Residents crowded the downtown bus stop and shopkeepers boarded up windows Sunday afternoon in anticipation of Hurricane Sandy. (Photo by Rebecca Desfosse. Click to enlarge)
By: REBECCA DESFOSSE
Most or all of the Sea Bright residents who were leaving town had complied with a so-called mandatory evacuation order or were in the process of doing so, Mayor Dina Long told redbankgreen shortly before 6 p.m. Sunday.
But among the town’s 1,800 residents are some who refuse to leave, and town officials said they have no legal wherewithal to force them to do so, even with a hurricane expected to inflict historic damage tracking northward.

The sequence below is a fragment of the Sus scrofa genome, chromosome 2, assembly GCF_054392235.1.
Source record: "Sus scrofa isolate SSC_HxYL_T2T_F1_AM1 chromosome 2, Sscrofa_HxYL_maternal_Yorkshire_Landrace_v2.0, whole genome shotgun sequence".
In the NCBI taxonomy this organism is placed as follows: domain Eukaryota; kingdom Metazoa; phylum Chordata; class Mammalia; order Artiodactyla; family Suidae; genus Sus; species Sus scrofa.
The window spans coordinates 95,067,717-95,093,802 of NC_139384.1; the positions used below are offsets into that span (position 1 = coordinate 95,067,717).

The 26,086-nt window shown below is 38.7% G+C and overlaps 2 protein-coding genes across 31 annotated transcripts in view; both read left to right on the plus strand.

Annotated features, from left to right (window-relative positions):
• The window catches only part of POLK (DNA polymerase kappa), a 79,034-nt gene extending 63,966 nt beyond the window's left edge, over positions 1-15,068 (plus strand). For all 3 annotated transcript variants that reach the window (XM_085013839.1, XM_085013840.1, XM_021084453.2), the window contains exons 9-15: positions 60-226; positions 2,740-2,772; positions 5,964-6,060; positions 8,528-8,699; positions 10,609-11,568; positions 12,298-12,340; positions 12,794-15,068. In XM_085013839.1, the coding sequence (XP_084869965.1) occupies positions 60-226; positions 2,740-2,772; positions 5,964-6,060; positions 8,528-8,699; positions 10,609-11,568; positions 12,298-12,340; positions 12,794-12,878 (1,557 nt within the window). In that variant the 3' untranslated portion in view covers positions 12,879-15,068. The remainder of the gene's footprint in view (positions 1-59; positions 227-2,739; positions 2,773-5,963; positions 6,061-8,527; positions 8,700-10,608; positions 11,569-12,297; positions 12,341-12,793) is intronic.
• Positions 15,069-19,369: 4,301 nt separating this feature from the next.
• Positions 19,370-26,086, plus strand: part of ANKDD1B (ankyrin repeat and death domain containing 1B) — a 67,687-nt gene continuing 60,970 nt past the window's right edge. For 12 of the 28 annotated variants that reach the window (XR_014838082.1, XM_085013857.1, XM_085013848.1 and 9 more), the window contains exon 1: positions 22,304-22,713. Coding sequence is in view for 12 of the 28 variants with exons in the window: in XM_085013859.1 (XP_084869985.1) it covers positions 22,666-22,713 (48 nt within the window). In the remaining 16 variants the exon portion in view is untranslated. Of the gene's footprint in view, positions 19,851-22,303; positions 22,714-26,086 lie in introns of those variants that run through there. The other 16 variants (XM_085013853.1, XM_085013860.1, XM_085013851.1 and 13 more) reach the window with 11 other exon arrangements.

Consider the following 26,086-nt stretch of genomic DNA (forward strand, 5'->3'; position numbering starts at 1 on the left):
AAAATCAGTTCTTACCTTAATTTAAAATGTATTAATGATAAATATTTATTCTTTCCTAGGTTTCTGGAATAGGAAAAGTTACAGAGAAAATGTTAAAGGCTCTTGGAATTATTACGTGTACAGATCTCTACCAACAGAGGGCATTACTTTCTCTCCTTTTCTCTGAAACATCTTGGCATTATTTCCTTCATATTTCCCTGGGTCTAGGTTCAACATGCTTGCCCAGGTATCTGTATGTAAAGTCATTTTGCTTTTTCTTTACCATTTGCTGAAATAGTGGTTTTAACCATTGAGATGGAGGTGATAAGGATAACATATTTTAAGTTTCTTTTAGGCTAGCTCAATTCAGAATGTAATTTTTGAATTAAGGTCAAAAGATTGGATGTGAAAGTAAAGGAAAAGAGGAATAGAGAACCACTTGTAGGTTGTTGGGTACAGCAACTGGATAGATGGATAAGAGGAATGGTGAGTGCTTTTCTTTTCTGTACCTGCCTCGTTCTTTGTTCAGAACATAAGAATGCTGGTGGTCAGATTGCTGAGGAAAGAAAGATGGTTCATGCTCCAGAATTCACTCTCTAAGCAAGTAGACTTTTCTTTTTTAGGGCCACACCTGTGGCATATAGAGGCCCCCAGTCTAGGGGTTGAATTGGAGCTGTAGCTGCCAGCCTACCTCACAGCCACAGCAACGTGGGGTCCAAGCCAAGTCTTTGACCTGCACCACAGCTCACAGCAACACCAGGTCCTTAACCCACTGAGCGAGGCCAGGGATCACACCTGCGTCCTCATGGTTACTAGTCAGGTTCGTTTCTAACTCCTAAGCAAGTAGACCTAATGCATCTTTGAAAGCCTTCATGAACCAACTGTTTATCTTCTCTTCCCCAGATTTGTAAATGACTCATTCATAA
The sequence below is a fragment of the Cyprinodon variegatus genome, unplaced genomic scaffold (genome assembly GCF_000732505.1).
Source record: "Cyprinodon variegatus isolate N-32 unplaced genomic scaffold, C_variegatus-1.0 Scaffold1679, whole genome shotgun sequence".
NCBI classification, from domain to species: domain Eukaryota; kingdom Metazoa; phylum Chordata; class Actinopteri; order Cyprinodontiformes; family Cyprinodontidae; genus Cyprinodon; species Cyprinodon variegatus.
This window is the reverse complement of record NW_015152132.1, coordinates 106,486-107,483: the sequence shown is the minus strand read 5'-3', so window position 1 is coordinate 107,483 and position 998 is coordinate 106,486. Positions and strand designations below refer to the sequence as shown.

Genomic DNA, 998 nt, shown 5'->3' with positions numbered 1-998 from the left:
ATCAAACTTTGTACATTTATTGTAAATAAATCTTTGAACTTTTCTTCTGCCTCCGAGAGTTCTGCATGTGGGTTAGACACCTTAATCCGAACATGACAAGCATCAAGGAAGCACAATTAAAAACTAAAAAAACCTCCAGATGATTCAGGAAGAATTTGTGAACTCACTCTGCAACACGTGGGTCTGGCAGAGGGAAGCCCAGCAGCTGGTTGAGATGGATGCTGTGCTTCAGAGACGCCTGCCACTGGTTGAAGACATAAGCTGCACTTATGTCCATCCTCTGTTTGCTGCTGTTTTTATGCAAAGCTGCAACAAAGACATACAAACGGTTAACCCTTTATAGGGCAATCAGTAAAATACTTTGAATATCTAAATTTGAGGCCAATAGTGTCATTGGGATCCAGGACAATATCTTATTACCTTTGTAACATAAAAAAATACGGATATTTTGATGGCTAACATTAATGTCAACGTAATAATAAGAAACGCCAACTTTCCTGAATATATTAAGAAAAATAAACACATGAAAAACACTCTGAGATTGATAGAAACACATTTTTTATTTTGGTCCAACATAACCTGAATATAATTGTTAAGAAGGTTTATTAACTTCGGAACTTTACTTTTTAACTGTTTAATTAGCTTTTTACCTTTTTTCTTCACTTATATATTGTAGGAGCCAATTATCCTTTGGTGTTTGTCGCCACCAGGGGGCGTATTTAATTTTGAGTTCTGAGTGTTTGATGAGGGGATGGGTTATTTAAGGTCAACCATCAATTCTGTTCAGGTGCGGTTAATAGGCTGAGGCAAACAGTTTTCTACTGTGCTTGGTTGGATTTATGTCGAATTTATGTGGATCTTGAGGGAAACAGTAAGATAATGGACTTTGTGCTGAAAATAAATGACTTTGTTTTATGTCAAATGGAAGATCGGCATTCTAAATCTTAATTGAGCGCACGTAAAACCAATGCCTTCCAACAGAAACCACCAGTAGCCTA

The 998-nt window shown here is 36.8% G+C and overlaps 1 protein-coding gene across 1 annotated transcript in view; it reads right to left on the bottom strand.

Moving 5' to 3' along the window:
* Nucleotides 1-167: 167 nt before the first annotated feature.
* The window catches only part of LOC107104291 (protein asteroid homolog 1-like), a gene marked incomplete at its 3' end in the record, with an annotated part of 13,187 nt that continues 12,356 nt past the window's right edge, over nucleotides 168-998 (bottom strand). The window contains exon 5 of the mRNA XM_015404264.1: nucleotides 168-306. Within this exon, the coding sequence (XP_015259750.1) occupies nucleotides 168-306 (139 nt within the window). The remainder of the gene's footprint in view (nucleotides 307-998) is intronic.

“That’s what they do they ride out storms,” said Long. “I’m hoping an praying that they don’t have to be rescued.”
Councilman and emergency services liaison Read Murphy said police and volunteers ran a check of the streets in town after a 4 p.m. evacuation horn was sounded, marking the departure deadline.
“We just let them know, if you get in trouble, we’re not going to come get you,” he said of the holdouts.